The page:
Brilliant Blog by Freyja Hunt – how to read magic seaweed to aid sea swimming choices
This is a brilliant blog by Seabird Freyja. Everyone has a different favourite forecasting app that they use to see if it is safe to swim. The most commonly used app is Magic Seaweed that was designed for surfers see what swell was approaching but it can be used to look at sea swimming conditions too!
Magic Seaweed (MSW) surf report provides a seven day forecast of sea conditions. Here’s a guide to understanding the data so you can get a better idea of what to expect before heading down to the beach.
This is the first column in blue. In Brighton and Hove, this is essentially the height of the shore break (or the white bits that can knock you over). This will give you an idea of how difficult it will be to enter and exit the water. MSW is designed for surfers so the measurement used is that of the surfable wave rather than the total wave height. For us sea swimmers it might be worth adding a little extra on to this measurement.
It is worth noting that the value given is the average height. 1 wave in 23 is likely to be twice the average height and one in 1,175 is three times the average height. Therefore, it is worth taking this as a rough guideline and always be on the lookout for larger waves when getting in and out.
In terms of height of the shore break, my rule of thumb is anything above waist height is capable of knocking me over.
Swell – listed in the second column – is the height of the waves once you are past the shore break. A big swell can be a lot of fun as you bounce around above and below your swimming buddies.
The next column gives an indication of the wavelength, or the time between the crest of each wave in seconds. The longer the time, the gentler and more undulating the waves will feel. Conversely, shorter times between each crest means the waves will come more frequently and you may be more likely to get a mouthful of sea water.
The black arrow to the right is an indication of the direction the swell is travelling. If you are doing a point to point swim, this is worth bearing in mind – if the swell is travelling in the same direction as you, it will feel like it is pushing you along. If you are swimming into the swell you will again, be more likely to get lung-fulls of sea water.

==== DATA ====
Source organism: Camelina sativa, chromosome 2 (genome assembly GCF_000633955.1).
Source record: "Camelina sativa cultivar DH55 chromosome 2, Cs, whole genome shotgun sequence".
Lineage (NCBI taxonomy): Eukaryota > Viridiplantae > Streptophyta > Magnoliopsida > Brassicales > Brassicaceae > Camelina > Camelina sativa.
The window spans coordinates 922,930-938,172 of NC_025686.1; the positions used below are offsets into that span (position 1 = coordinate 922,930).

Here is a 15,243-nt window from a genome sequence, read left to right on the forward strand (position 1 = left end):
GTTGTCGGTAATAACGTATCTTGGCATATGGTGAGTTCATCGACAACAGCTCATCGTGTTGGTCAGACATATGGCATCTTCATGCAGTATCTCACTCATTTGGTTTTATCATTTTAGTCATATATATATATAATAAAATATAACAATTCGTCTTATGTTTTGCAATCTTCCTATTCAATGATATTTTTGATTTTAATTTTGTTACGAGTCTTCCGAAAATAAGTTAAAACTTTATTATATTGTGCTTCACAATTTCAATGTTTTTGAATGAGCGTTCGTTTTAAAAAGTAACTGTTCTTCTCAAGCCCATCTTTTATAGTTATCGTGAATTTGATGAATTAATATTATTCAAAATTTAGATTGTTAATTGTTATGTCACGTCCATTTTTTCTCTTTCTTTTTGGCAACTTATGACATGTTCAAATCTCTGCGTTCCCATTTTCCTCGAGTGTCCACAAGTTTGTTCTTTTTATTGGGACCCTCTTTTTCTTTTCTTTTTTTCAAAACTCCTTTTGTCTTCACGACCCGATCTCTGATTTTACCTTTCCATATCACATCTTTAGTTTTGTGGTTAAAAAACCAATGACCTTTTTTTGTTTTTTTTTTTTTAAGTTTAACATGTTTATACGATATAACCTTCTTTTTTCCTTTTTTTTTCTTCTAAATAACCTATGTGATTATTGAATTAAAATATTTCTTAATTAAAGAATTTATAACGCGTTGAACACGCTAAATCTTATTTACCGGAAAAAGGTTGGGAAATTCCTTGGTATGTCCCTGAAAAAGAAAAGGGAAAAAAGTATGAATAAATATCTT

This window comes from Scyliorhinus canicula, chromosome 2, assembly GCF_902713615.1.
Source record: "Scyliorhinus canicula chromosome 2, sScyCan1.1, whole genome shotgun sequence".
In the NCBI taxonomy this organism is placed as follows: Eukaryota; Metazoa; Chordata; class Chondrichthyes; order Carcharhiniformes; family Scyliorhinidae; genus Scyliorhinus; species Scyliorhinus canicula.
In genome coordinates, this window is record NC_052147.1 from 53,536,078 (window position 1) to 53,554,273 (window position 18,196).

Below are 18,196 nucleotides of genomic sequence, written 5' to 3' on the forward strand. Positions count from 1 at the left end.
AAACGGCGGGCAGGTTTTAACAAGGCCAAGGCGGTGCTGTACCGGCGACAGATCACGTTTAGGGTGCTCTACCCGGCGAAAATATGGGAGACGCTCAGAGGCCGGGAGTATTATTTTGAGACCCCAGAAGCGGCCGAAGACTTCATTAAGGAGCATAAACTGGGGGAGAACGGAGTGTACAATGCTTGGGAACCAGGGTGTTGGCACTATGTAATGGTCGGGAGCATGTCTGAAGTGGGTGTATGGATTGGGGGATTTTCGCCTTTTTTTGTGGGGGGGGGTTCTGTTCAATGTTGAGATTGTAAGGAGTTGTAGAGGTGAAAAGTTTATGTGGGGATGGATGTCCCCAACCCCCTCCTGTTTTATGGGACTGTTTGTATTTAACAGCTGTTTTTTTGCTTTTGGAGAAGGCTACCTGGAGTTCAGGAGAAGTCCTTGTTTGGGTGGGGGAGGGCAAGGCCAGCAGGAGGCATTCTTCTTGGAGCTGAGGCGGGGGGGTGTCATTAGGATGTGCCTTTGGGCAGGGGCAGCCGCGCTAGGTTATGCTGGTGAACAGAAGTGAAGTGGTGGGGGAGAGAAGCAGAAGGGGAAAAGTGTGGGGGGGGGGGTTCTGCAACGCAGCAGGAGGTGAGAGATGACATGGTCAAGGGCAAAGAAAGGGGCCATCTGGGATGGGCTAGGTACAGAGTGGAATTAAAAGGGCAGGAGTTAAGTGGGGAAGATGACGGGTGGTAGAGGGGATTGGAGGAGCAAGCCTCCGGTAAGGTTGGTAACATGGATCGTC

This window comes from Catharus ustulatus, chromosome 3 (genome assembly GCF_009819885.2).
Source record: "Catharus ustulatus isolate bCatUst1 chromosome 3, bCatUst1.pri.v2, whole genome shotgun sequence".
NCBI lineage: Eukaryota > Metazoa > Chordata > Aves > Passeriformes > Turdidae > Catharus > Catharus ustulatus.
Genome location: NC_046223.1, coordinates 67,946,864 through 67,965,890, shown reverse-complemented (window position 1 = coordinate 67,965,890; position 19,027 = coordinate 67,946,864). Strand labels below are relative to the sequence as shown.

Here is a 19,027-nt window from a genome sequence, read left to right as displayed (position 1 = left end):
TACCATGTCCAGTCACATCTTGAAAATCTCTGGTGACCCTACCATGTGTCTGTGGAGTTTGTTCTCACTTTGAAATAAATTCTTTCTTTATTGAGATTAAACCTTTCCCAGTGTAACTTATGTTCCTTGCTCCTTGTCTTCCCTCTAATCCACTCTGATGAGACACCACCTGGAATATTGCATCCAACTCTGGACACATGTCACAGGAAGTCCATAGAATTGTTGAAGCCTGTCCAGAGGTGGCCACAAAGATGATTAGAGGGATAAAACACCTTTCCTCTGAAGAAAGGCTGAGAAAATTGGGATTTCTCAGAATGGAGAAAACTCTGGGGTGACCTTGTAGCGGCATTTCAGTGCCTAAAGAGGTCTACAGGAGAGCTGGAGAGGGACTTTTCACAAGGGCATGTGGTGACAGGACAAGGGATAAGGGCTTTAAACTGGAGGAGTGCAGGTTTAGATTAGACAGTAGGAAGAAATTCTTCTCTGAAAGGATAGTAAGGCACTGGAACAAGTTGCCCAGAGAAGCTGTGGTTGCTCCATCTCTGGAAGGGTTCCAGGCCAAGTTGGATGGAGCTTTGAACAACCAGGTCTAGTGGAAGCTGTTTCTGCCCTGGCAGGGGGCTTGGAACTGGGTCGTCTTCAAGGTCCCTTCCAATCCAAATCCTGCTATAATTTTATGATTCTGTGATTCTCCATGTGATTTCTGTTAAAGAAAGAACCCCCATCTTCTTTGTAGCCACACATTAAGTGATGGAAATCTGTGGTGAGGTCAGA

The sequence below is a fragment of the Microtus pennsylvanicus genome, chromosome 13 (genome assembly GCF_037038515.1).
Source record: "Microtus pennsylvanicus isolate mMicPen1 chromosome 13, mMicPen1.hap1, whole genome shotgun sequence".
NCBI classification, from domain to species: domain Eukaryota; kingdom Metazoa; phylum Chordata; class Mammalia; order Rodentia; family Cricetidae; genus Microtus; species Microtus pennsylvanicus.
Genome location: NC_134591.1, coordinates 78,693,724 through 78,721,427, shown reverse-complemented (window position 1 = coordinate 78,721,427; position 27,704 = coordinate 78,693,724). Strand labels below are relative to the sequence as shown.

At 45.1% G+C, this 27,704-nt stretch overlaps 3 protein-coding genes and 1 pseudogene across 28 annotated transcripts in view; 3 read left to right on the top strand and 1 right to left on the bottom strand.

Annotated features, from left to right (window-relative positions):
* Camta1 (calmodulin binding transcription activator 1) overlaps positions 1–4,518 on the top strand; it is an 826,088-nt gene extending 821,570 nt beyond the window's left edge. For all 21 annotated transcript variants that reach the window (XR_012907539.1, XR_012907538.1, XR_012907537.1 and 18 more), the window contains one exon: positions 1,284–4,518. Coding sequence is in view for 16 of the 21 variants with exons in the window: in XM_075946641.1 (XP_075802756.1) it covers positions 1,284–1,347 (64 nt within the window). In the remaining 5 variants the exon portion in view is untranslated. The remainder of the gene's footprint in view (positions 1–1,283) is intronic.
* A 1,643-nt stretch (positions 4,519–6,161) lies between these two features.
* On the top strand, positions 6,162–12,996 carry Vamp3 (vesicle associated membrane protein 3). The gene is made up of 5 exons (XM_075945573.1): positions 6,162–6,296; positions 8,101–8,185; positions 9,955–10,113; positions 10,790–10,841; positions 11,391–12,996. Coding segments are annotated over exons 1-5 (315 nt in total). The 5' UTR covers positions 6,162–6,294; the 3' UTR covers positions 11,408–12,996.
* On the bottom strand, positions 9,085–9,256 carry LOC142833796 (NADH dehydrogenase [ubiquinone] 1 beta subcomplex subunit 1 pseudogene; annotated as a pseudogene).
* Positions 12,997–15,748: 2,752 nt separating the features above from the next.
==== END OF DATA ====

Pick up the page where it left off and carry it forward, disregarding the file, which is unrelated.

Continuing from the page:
Wind is the main factor influencing how rough the sea is going to be. The stronger the wind is and the longer it has blown for, the larger the swell is likely to be.
The right-hand number column denotes wind speed. The larger number being the steady wind speed, and the small number being the gust speed. The arrow shows the direction the wind is travelling in. In Brighton and Hove the prevailing wind is South Westerly.
It is worth considering that MSW doesn’t factor in local sea breezes. Sea breezes are caused as the land changes temperature faster than the sea. For example, in the morning the sun heats up the land quicker than the sea. This triggers the air on the land to rise up and and cooler air is drawn in from the sea to replace it. Sea breezes are generally onshore in the afternoon (as the land heats up and air rushes in from the sea) and offshore in the morning (where the land falls below sea temperature overnight and air moves from land to sea). You might therefore expect the wind to be slightly stronger in the afternoon than denoted on MSW.
Magic Seaweed also shows the times and heights of the high and low tides. In Brighton and Hove, low tides generally vary between 1 and 2.5 meters and high tides between 5 and 6.5 meters above chart datum. The difference between the two is the tidal range. The tidal range has an effect on currents – the larger the tidal range, generally the stronger the currents will be. The tidal range during spring tide in Brighton is around 6 metres.
In a nutshell
The first column is the height of the shore break and gives you an idea of how difficult it is to enter and exit.
The second column is the height of the swell and tells you how bouncy it will be once you are in and past the shore break.
The third section tells you wind speed and direction – or the best direction to swim in to avoid getting a mouth full of sea water.
The box below informs you of the times of high and low tides and the tidal range. From this, you can have a go at working out the direction and strength of the current.
See, didn’t we tell you, a brilliant blog. Thank you Freyja for allowing us to host it on our site. I use Wind Guru, Nautide and Imray too!